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I was finalizing a project when I heard pounding on my office door. One of my computer training technical instructors said in a terrified tone, "I have no idea what just happened, but 12 Navy Seals I'm training this morning had their pagers go off simultaneously. They didn't say a thing. They just stood up and bolted out of the room. It can't be good."

9/11 had happened. Life and business would never be the same. 

Years later my cell phone rang. Our CEO sounded strangely somber. Our company had already gone bankrupt and re-organized. What could be worse? He shared succinctly, "We have two weeks to find two million dollars or we're done." 

The 2008-2010 housing crisis had hit. By February of 2010, the U.S. economy had lost 8.8 million jobs from the peak in late 2007. This crisis was now hitting our business home and hard.

Two separate generational crises. Two different career challenges. The same decision. Which path to pursue? Pessimism or optimism?

Bob Iger, former CEO of Disney, in his best-selling book, The Ride of a Lifetime, states:

"Optimism in a leader, especially in challenging times, is so vital. Pessimism leads to paranoia...This isn't about saying things are good when they're not, and it's not about conveying some innate faith that 'things will work out.' It's about believing you and the people around you can steer toward the best outcome, and not communicating the feeling that all is lost if things don't break your way. The tone you set as a leader has an enormous effect on the people around you. No one wants to follow a pessimist."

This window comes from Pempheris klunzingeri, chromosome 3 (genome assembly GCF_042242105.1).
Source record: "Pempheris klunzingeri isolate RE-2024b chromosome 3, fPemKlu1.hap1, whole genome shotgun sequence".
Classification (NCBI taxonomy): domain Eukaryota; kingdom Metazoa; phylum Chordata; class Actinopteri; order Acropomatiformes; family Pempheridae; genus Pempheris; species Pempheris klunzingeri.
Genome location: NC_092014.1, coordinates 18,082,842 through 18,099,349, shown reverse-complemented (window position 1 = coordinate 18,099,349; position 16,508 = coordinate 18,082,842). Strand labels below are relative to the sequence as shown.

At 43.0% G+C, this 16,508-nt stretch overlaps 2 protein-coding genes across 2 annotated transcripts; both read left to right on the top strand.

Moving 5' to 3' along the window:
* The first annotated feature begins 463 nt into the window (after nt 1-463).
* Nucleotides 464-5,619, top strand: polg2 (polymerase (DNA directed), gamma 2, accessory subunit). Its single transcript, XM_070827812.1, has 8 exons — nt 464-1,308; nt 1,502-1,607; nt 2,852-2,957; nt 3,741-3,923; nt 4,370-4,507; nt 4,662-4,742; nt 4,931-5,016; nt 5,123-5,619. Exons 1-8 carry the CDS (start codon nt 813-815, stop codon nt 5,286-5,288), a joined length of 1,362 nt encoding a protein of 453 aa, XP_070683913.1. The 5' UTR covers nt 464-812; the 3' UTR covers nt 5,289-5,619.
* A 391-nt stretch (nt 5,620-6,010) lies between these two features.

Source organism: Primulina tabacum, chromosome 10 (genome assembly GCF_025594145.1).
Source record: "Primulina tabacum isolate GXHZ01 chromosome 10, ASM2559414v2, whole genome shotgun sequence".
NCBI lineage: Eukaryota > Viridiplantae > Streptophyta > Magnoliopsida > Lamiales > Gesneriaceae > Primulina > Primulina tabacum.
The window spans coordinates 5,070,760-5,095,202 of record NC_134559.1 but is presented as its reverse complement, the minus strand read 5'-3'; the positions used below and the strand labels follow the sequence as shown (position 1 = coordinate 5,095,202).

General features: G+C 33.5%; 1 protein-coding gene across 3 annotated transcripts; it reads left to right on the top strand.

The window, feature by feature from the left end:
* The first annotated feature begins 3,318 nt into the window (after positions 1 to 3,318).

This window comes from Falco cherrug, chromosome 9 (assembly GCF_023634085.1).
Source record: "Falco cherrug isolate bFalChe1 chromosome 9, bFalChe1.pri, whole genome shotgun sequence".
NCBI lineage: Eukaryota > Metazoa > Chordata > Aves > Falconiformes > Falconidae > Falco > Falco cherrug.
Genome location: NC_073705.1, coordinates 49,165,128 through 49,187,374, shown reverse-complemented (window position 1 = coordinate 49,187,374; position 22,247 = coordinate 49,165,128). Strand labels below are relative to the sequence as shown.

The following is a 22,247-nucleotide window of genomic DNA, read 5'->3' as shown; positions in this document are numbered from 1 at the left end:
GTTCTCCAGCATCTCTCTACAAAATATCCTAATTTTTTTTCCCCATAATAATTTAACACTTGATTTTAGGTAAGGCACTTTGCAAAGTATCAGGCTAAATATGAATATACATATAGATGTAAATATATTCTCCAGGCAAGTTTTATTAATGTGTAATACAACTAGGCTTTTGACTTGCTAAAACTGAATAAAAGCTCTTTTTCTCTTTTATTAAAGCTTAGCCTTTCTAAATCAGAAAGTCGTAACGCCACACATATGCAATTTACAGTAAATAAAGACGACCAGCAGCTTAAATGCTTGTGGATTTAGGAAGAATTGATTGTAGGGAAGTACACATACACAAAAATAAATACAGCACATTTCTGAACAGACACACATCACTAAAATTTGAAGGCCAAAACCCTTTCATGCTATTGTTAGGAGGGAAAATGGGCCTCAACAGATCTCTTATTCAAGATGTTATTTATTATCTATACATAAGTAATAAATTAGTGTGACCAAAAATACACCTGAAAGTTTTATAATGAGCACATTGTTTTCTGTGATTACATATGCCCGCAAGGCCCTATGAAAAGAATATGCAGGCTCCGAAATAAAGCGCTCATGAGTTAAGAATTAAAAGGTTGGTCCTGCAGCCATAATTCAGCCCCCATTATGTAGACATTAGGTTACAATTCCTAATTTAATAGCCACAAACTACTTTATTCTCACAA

The good news is we not only survived, but we thrived in both generational crises. We did so because we partitioned off the path to pessimism. We overtly chose optimism.

And now we face a third generational crisis in less than one-quarter of a century. Our families, friends, employees, and teams are looking and longing for leadership. Emphatic, authentic, and most importantly, optimistic leadership.

YOU have influence. Partition off any pathway to pessimism. Optimism, according to Bob Iger, "sets a different machine in motion." Optimism is not only the best path for you but also a path that others will gladly and gratefully pursue with you. 

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Topics: sales leadership, sales management, leadership

Dan Whitfield

Written by Dan Whitfield

Dan is dedicated to "coaching up" small business owners and leaders of growth-oriented sales organizations. His goal is to help you get where you want to go. Faster.